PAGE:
"The FBI now wants to purchase data from commercial enterprises. Thus, any time you write a check, use a credit card, buy something on credit, make department store purchases, surf the web, use an e-z pass to buy gasoline or pay a toll, the FBI may be permitted, under the new guidelines, to purchase this information to build a profile on you," said Marvin J. Johnson, ACLU Legislative Counsel. "This information is used to target consumers for products they have no interest in receiving. Should it be relied upon to open a terrorism investigation of a person that could change his or her life?" he asked.

Jason Erb, governmental affairs director for the Council on American-Islamic Relations, said Americans support the investigation of terrorists or those who are suspected of planning terrorist acts. Anyone having information about such attacks should immediately contact the FBI, Mr. Erb said. "But America must not respond to past intelligence failures by adopting a ‘round up the usual suspects’ approach to counterterrorism," he said, in a statement.

"Remember when President Reagan rallied for the tearing down of the Berlin Wall and the reform of the Soviet Union? It was then Soviet President Gorbachev who said, that there will always be this kind of totalitarian police state and that as Russia became more like America, America will become more like Russia," said former FBI agent Dr. Tyrone Powers in a telephone interview with The Final Call from his office at Anne Arundel College in Maryland.

Mr. Powers, director of the Institute of Criminal Justice, Legal Research and Public Studies, said prior to 9-11, Mr. Ashcroft was already seeking to expand the surveillance powers of the Bureau and that Sept. 11 gave him the license to do it.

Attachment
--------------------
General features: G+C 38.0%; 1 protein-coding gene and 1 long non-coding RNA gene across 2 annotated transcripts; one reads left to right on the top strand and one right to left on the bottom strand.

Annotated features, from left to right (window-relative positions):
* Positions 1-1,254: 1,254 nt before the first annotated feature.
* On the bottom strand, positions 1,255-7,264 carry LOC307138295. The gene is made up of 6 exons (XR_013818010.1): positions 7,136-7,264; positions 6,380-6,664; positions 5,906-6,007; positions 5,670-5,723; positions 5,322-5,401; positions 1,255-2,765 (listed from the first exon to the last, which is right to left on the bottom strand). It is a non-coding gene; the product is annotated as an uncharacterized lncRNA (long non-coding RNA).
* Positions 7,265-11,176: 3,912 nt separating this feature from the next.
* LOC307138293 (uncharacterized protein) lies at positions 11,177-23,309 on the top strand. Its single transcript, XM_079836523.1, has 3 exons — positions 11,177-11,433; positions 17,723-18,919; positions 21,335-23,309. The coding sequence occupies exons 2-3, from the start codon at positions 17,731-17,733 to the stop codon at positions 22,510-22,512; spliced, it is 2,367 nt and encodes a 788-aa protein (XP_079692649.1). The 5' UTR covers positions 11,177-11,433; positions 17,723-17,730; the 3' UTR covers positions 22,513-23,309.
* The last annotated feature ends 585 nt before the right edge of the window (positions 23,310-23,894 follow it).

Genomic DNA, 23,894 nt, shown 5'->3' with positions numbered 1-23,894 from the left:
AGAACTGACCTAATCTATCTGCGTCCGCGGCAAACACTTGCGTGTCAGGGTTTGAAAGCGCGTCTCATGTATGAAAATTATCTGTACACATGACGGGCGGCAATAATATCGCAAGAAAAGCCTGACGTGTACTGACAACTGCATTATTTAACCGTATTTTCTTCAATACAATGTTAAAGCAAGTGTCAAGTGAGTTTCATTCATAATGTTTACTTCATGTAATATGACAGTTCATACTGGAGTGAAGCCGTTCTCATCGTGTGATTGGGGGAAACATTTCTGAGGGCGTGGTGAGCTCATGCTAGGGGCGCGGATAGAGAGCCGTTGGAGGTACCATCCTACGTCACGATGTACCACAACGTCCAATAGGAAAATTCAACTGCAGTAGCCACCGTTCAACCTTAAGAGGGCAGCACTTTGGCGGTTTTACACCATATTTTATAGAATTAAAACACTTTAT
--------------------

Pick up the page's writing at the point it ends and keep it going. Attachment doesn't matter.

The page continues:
"Remember, Ashcroft brought Mueller in as director, a former assistant district attorney given the task of reforming an agency that has been in existence since 1909, to deal with counterterrorism and do it within a few months. Mueller has never taken a class on counterterrorism, let alone counterintelligence. Ashcroft brought someone in with absolutely no experience so that he could in fact run the FBI solidly from the attorney general’s office," he charged. Mr. Powers said the new guidelines are of particular detriment to Blacks and Black organizations because the agents and informants recruited to perform these tasks will primarily be placed in Black communities, which are already divided "and will be divided even further trying to figure out who they can trust," he said.

Federal Bureau of Investigation Director Robert Mueller (L) thanks Attorney General John Ashcroft for his statement as they make a joint  announcement for a new FBI strategic focus at the FBI headquarters May 29 in Washington, D.C. Mr. Mueller announced that hundreds of agents would be reassigned from drug enforcement and white collar crime units to fight terrorism. Photo: AFP